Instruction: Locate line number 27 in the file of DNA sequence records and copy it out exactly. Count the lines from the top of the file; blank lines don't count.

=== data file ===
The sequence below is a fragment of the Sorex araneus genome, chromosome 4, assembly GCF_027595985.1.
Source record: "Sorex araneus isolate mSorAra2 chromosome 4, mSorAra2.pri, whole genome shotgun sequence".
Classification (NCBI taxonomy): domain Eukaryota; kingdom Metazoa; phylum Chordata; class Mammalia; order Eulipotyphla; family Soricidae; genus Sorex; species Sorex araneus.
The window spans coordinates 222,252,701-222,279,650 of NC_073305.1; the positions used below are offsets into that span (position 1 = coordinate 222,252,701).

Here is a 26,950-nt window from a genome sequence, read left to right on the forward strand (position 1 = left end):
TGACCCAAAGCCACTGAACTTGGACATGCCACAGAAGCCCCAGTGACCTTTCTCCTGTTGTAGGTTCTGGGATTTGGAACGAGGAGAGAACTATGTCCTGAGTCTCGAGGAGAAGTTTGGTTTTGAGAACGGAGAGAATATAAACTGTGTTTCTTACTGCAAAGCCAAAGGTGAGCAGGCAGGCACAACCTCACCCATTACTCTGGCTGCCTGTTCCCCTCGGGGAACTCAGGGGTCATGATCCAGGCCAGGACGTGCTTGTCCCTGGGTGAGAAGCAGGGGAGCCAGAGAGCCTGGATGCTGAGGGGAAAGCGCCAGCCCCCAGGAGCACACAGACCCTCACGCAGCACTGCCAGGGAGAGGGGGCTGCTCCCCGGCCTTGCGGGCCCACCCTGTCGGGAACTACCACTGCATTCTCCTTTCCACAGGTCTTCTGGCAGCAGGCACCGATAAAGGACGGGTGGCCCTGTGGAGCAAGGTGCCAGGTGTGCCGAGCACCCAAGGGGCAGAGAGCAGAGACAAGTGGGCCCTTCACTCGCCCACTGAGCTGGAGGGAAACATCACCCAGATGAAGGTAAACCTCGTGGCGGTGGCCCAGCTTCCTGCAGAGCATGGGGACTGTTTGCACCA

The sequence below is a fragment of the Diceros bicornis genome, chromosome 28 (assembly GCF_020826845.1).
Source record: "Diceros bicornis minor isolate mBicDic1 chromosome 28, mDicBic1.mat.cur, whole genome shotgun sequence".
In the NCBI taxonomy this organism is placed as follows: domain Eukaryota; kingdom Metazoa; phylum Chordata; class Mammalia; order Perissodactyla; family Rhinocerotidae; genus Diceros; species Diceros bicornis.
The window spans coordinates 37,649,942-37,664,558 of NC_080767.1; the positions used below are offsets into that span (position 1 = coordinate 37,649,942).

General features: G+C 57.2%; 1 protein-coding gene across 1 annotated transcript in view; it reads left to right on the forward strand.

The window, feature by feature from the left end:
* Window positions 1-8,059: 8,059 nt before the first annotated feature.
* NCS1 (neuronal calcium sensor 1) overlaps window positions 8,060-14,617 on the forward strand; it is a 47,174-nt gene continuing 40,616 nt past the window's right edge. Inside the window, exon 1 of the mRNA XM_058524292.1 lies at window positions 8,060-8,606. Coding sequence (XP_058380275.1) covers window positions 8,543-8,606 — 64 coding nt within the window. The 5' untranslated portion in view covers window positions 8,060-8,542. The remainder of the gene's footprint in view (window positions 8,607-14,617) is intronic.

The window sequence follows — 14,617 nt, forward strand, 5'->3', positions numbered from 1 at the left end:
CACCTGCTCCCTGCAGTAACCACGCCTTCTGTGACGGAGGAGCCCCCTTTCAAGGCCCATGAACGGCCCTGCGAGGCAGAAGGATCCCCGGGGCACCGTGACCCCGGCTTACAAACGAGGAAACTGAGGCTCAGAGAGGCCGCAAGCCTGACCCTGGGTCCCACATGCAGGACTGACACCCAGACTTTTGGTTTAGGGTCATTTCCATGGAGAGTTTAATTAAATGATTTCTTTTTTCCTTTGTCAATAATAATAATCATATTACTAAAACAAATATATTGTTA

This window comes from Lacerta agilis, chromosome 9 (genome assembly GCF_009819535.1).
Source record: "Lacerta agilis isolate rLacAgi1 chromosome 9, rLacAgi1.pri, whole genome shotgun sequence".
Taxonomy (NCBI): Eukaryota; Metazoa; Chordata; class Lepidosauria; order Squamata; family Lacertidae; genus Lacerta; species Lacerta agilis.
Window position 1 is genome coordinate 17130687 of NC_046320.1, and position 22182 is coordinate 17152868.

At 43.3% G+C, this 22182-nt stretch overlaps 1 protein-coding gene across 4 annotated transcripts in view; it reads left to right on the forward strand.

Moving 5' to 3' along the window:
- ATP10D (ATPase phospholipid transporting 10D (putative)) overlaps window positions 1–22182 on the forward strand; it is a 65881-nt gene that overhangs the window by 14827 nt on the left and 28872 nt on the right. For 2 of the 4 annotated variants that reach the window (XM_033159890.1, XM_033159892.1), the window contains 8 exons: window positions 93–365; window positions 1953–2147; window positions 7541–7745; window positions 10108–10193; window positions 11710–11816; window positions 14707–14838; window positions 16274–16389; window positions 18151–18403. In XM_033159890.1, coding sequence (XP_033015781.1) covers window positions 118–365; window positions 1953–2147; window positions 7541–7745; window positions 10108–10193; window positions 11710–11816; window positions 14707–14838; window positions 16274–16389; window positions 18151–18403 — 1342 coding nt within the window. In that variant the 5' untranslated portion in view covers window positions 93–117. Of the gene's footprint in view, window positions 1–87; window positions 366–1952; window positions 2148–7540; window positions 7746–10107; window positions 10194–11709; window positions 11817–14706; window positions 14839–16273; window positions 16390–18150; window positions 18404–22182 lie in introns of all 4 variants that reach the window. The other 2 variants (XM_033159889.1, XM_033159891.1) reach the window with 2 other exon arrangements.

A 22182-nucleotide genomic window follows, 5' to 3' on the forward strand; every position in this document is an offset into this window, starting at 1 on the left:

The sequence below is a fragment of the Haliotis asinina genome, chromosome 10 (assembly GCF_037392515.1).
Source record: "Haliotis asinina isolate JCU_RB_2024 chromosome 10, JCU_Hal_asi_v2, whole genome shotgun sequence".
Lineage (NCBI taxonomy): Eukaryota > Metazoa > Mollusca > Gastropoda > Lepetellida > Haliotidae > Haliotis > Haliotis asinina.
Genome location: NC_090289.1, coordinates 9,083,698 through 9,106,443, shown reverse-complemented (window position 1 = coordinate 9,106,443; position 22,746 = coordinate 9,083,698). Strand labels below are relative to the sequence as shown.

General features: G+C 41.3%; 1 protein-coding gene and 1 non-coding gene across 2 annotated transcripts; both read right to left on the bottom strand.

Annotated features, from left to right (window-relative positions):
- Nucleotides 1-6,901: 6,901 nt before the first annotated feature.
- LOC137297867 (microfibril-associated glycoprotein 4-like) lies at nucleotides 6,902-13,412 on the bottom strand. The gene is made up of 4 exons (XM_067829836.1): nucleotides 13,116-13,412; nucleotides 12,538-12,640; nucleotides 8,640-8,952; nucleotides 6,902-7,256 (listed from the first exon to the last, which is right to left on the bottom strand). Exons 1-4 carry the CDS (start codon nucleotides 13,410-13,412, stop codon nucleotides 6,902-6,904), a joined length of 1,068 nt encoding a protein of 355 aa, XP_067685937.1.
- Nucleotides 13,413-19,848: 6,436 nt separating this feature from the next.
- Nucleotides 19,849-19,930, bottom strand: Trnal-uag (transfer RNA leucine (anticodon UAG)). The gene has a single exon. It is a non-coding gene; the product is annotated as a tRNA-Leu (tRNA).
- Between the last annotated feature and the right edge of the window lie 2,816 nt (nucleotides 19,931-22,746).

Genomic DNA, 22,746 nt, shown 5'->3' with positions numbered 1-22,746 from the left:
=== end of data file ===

Lineage (NCBI taxonomy): Eukaryota > Metazoa > Mollusca > Gastropoda > Lepetellida > Haliotidae > Haliotis > Haliotis asinina.